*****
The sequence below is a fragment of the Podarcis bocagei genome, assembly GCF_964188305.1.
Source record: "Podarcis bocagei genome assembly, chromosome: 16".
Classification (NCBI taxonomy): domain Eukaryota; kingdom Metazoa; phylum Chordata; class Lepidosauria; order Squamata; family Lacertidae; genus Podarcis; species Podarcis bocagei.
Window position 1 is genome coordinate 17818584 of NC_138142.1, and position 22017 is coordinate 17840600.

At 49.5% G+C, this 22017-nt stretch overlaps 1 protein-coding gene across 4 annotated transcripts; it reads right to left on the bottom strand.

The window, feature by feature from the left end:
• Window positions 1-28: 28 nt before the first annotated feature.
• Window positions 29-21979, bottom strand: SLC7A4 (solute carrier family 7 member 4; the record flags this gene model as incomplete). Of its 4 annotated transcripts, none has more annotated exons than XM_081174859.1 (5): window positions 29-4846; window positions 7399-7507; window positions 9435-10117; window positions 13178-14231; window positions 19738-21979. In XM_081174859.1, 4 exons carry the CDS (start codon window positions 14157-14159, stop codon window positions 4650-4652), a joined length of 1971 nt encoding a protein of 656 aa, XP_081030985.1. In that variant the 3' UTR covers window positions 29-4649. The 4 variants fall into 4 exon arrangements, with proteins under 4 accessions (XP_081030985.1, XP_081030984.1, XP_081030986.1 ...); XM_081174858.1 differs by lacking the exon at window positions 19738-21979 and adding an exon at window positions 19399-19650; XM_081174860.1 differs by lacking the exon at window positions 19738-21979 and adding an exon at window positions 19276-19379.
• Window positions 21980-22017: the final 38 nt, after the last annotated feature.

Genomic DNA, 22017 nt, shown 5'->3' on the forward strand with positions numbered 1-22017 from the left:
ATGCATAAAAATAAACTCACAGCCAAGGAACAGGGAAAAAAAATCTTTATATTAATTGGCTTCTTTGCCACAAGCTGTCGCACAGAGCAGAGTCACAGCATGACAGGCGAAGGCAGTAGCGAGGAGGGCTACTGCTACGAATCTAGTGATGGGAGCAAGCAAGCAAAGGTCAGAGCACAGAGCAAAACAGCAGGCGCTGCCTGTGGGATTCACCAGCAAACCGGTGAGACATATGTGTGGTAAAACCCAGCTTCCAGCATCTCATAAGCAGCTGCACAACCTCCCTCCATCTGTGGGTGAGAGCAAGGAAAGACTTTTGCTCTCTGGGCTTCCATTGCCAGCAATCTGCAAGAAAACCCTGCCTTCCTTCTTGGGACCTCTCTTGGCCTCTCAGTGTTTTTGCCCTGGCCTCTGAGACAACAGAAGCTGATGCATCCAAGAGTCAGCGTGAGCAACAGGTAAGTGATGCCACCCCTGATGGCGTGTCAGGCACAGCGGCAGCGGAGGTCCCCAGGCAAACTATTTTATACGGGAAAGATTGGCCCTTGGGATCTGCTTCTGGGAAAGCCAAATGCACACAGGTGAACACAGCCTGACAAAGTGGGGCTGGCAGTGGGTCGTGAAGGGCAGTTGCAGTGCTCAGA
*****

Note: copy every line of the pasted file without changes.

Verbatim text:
The sequence below is a fragment of the Podarcis bocagei genome, assembly GCF_964188305.1.
Source record: "Podarcis bocagei genome assembly, chromosome: 16".
Classification (NCBI taxonomy): domain Eukaryota; kingdom Metazoa; phylum Chordata; class Lepidosauria; order Squamata; family Lacertidae; genus Podarcis; species Podarcis bocagei.
Window position 1 is genome coordinate 17818584 of NC_138142.1, and position 22017 is coordinate 17840600.

At 49.5% G+C, this 22017-nt stretch overlaps 1 protein-coding gene across 4 annotated transcripts; it reads right to left on the bottom strand.

The window, feature by feature from the left end:
• Window positions 1-28: 28 nt before the first annotated feature.
• Window positions 29-21979, bottom strand: SLC7A4 (solute carrier family 7 member 4; the record flags this gene model as incomplete). Of its 4 annotated transcripts, none has more annotated exons than XM_081174859.1 (5): window positions 29-4846; window positions 7399-7507; window positions 9435-10117; window positions 13178-14231; window positions 19738-21979. In XM_081174859.1, 4 exons carry the CDS (start codon window positions 14157-14159, stop codon window positions 4650-4652), a joined length of 1971 nt encoding a protein of 656 aa, XP_081030985.1. In that variant the 3' UTR covers window positions 29-4649. The 4 variants fall into 4 exon arrangements, with proteins under 4 accessions (XP_081030985.1, XP_081030984.1, XP_081030986.1 ...); XM_081174858.1 differs by lacking the exon at window positions 19738-21979 and adding an exon at window positions 19399-19650; XM_081174860.1 differs by lacking the exon at window positions 19738-21979 and adding an exon at window positions 19276-19379.
• Window positions 21980-22017: the final 38 nt, after the last annotated feature.

Genomic DNA, 22017 nt, shown 5'->3' on the forward strand with positions numbered 1-22017 from the left:
ATGCATAAAAATAAACTCACAGCCAAGGAACAGGGAAAAAAAATCTTTATATTAATTGGCTTCTTTGCCACAAGCTGTCGCACAGAGCAGAGTCACAGCATGACAGGCGAAGGCAGTAGCGAGGAGGGCTACTGCTACGAATCTAGTGATGGGAGCAAGCAAGCAAAGGTCAGAGCACAGAGCAAAACAGCAGGCGCTGCCTGTGGGATTCACCAGCAAACCGGTGAGACATATGTGTGGTAAAACCCAGCTTCCAGCATCTCATAAGCAGCTGCACAACCTCCCTCCATCTGTGGGTGAGAGCAAGGAAAGACTTTTGCTCTCTGGGCTTCCATTGCCAGCAATCTGCAAGAAAACCCTGCCTTCCTTCTTGGGACCTCTCTTGGCCTCTCAGTGTTTTTGCCCTGGCCTCTGAGACAACAGAAGCTGATGCATCCAAGAGTCAGCGTGAGCAACAGGTAAGTGATGCCACCCCTGATGGCGTGTCAGGCACAGCGGCAGCGGAGGTCCCCAGGCAAACTATTTTATACGGGAAAGATTGGCCCTTGGGATCTGCTTCTGGGAAAGCCAAATGCACACAGGTGAACACAGCCTGACAAAGTGGGGCTGGCAGTGGGTCGTGAAGGGCAGTTGCAGTGCTCAGA